Of this child of the self-appointed Apostle's brain, it seems not altogether improbable, that, in case of need, some further use was in contemplation to be made: with the skin of this bugbear, might, upon occasion, be invested, any person, to whom, either in the character of a declared adversary, or in that of a rival, it might happen, to have become in a certain degree troublesome: a declared adversary,—that is, either a Gentile or an unbelieving Jew: a rival,—that is, one who, believing in the religion of Jesus, adhered to that edition of it, which had the Apostles of Jesus for its publishers, or followed any other edition which was not his: one of those, for example, upon whom we have seen him making such bitter war in his Epistle to his Galatians. Of the two, the believing rival would of course be much more troublesome, than the non-believing adversary, from whom, if let alone, he would not experience an annoyance. Of this rival class were they whose "unrighteousness," 2 Thess. 2:10, had recourse to "deceivableness:" for as to non-believers, no need could they have of deceivableness; to foil him, they had but to turn aside from him, and stand as they were. Those men, whose unrighteousness had recourse to deceivableness, who could they be, but the men of the same description in this respect as those, whom in chapter third of his Epistle to his Galatians, he complains of as having "bewitched" them; and that in such sort, as to have made him so far lose his temper as to call them "foolish:" and that they were rivals, is a matter altogether out of doubt. In a word, rivals were the only troublesome sort of men, who, at the writing of this Epistle, could, with the nameless monster since named Antichrist, be yet to come.
 As for that "helmet of faith," which, in the passage first quoted, he has been seen commanding his disciples to put on—of that faith, which is the everlasting object of his so indefatigably repeated "command," and which is always faith in Paul,—for of Jesus scarcely is so much as a word, except the name, to be found in any of his Epistles,—as to this helmet, it is the sort of cap, which a man learned how to put on, when he had made himself perfect, in what may be called the self-deceptive exercise, or in a word the exercise of faith. It is composed of two very simple operations: at the word of command, the recruit turns its face to the arguments on one side; at the word of command, it turns its back to those on the other side. The test of perfection is—its being able to hold in its embrace, for any length of time, both parts together of a self-contradictory proposition; such as, that three man's-persons,—to use the German word, or if any other sorts of persons there are three others,—are but one. When the helmet sits close enough on his head to enable him to do this, there is no fear of its falling off. Holding fast to improbabilities, how absurd and extravagant soever, is thenceforward but child's play to him:—for example, belief in the future existence of Paul's Antichrist: including, the coming on of those scenes, in which that raw-head and bloody bones is to be the principal performer.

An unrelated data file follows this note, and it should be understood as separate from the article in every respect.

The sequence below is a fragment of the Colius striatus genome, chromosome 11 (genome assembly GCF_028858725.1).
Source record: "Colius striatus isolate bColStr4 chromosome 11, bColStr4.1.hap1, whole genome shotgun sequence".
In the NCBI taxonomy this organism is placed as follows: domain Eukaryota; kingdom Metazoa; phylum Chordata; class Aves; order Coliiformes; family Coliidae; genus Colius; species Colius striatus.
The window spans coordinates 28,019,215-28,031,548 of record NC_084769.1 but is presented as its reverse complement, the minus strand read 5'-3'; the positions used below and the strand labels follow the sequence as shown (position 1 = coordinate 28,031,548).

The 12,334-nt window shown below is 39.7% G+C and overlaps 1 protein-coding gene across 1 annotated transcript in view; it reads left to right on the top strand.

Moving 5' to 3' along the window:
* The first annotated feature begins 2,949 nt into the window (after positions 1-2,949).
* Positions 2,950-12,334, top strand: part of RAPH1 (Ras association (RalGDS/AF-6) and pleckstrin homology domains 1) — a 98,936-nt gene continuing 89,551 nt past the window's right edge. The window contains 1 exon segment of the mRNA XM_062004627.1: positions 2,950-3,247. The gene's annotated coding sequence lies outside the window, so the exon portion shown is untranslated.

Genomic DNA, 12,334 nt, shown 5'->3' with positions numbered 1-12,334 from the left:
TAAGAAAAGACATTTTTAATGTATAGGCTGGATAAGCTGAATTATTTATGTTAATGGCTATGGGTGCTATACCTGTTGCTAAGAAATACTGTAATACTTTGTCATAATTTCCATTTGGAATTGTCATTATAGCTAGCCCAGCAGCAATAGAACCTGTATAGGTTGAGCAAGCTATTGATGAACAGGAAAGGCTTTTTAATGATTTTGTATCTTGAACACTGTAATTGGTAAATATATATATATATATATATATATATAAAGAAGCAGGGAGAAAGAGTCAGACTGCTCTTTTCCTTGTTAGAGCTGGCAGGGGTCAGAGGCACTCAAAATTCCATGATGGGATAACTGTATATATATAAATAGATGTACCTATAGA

To this, as to anything else, the mind of man is capable of being brought, by assurances of infinite enjoyment, in case of his having made himself perfect in this exercise, or of infinite torment in case of his neglecting it: of course, still more effectually, by both assurances put together; and, considering the facility of both operations, easier terms could not very easily be imagined. A capital convenience is—that, for producing faith in this way, not a particle of anything in the shape of evidence is necessary: the place of evidence is supplied by assurance:—by the intensity, real or apparent, of the persuasion, to which expression has been given, by what the preacher has said or done. The more intense the apparent assurance on the one part, the greater the apparent safety, obtained by yielding to it, on the other: and thus it is, that no absurdity can be so flagrant, that the side on which it is found may not be embraced, under the notion of its being the safe side. When Paul, with his accustomed vehemence, was preaching the world's end, so many of his Thessalonians as believed in it, believed, that believing in it was being on the safe side. On the part of the preacher, the more vehement and impudent the assurance, the greater on the part of the disciple, the apparent danger on the disbelieving, the apparent safety on the believing side.
By this means are produced the signs and wonders we read of in the Epistles of our modern missionaries; for, how conclusive soever the evidence may be, which the assertions they employ might call in for their support,—conclusive to every reasonable mind by which it was received,—assuredly it is not by the evidence, but by the unsupported assertion, that, on the occasion of those exploits of theirs,—whatever credence has place, is produced.